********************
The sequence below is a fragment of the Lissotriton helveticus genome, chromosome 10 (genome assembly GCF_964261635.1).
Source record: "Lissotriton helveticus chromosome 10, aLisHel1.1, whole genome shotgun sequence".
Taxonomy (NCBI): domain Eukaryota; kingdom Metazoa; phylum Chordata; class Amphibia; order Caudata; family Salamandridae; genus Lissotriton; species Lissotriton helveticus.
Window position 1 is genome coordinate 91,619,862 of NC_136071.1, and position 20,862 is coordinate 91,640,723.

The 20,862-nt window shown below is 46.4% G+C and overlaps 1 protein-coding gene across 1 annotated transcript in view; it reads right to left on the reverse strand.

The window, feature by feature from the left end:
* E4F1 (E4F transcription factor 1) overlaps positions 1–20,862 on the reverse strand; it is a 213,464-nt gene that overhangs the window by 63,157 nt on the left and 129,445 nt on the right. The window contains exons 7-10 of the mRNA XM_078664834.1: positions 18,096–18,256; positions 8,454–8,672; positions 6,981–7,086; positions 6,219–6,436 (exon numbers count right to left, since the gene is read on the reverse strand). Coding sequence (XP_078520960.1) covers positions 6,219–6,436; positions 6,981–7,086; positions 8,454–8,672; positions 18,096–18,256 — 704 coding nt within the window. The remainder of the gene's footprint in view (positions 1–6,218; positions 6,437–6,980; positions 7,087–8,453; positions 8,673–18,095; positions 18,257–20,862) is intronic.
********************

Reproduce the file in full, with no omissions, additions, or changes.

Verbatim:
The sequence below is a fragment of the Lissotriton helveticus genome, chromosome 10 (genome assembly GCF_964261635.1).
Source record: "Lissotriton helveticus chromosome 10, aLisHel1.1, whole genome shotgun sequence".
Taxonomy (NCBI): domain Eukaryota; kingdom Metazoa; phylum Chordata; class Amphibia; order Caudata; family Salamandridae; genus Lissotriton; species Lissotriton helveticus.
Window position 1 is genome coordinate 91,619,862 of NC_136071.1, and position 20,862 is coordinate 91,640,723.

The 20,862-nt window shown below is 46.4% G+C and overlaps 1 protein-coding gene across 1 annotated transcript in view; it reads right to left on the reverse strand.

The window, feature by feature from the left end:
* E4F1 (E4F transcription factor 1) overlaps positions 1–20,862 on the reverse strand; it is a 213,464-nt gene that overhangs the window by 63,157 nt on the left and 129,445 nt on the right. The window contains exons 7-10 of the mRNA XM_078664834.1: positions 18,096–18,256; positions 8,454–8,672; positions 6,981–7,086; positions 6,219–6,436 (exon numbers count right to left, since the gene is read on the reverse strand). Coding sequence (XP_078520960.1) covers positions 6,219–6,436; positions 6,981–7,086; positions 8,454–8,672; positions 18,096–18,256 — 704 coding nt within the window. The remainder of the gene's footprint in view (positions 1–6,218; positions 6,437–6,980; positions 7,087–8,453; positions 8,673–18,095; positions 18,257–20,862) is intronic.